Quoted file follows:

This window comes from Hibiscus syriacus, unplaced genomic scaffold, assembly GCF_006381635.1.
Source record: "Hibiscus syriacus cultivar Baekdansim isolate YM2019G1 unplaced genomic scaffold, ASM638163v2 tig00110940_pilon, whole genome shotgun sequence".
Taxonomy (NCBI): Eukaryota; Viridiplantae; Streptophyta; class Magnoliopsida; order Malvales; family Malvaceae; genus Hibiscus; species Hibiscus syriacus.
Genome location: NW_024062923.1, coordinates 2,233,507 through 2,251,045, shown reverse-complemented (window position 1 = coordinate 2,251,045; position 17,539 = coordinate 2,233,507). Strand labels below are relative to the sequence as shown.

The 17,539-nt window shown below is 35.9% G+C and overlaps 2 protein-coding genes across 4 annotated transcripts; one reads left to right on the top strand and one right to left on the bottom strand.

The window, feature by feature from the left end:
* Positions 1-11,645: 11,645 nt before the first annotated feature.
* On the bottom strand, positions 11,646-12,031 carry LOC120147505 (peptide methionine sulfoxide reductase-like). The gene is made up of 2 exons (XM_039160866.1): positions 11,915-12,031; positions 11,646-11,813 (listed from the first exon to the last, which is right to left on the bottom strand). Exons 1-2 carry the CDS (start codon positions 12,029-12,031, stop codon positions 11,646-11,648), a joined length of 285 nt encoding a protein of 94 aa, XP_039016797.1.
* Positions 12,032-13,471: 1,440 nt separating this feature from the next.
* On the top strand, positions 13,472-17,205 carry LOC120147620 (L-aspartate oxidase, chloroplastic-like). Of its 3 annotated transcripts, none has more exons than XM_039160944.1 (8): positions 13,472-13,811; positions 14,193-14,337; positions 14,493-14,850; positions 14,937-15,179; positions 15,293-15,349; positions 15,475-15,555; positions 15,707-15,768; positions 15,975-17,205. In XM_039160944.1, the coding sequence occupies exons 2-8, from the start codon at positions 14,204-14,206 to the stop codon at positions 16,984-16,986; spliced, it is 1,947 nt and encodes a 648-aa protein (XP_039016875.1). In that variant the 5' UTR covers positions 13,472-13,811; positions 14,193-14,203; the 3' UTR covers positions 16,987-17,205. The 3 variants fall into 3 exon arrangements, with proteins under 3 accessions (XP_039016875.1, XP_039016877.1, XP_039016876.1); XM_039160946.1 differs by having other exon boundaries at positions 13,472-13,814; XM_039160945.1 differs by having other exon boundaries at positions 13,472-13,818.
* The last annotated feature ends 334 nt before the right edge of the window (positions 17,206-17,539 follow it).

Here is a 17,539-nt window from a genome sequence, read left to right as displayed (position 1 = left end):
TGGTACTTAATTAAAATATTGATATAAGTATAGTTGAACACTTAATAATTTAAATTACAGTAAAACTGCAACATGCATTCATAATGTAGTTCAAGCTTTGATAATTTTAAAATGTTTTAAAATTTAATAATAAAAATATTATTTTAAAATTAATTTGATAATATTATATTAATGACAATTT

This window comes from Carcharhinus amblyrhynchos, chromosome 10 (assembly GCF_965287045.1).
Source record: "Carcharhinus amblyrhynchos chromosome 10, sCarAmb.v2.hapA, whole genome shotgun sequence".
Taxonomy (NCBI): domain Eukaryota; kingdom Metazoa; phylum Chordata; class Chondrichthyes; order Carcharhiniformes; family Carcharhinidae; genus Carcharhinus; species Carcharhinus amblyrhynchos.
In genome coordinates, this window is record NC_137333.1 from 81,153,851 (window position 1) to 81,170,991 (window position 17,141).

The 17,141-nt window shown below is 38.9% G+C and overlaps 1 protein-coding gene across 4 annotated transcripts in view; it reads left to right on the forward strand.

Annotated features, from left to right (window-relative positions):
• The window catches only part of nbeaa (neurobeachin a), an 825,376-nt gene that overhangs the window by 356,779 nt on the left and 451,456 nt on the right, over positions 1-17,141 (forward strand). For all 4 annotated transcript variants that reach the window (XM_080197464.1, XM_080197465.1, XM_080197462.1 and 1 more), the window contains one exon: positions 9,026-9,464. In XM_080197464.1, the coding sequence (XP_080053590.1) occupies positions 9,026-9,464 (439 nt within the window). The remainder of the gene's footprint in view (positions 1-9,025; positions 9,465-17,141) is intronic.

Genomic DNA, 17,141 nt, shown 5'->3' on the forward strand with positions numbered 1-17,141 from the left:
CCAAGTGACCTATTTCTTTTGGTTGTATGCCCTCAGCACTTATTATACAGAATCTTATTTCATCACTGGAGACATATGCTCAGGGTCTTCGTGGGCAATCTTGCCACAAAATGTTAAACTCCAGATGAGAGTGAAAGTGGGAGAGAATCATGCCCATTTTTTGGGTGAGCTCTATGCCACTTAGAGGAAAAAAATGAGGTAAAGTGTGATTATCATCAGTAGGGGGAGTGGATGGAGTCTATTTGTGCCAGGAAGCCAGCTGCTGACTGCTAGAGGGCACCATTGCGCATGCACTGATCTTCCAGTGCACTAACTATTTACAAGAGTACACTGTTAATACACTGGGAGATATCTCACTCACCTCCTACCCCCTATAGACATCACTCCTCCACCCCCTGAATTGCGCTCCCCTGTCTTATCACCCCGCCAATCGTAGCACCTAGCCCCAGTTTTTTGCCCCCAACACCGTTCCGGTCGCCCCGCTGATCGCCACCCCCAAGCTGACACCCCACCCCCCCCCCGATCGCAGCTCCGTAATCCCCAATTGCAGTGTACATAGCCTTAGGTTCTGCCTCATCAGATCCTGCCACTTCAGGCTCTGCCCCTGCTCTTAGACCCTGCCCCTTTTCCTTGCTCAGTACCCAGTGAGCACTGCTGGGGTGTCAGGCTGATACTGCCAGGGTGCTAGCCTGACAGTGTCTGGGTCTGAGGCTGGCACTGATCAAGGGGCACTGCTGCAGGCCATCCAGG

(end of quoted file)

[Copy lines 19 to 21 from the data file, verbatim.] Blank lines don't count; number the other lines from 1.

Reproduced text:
Annotated features, from left to right (window-relative positions):
• The window catches only part of nbeaa (neurobeachin a), an 825,376-nt gene that overhangs the window by 356,779 nt on the left and 451,456 nt on the right, over positions 1-17,141 (forward strand). For all 4 annotated transcript variants that reach the window (XM_080197464.1, XM_080197465.1, XM_080197462.1 and 1 more), the window contains one exon: positions 9,026-9,464. In XM_080197464.1, the coding sequence (XP_080053590.1) occupies positions 9,026-9,464 (439 nt within the window). The remainder of the gene's footprint in view (positions 1-9,025; positions 9,465-17,141) is intronic.

Genomic DNA, 17,141 nt, shown 5'->3' on the forward strand with positions numbered 1-17,141 from the left: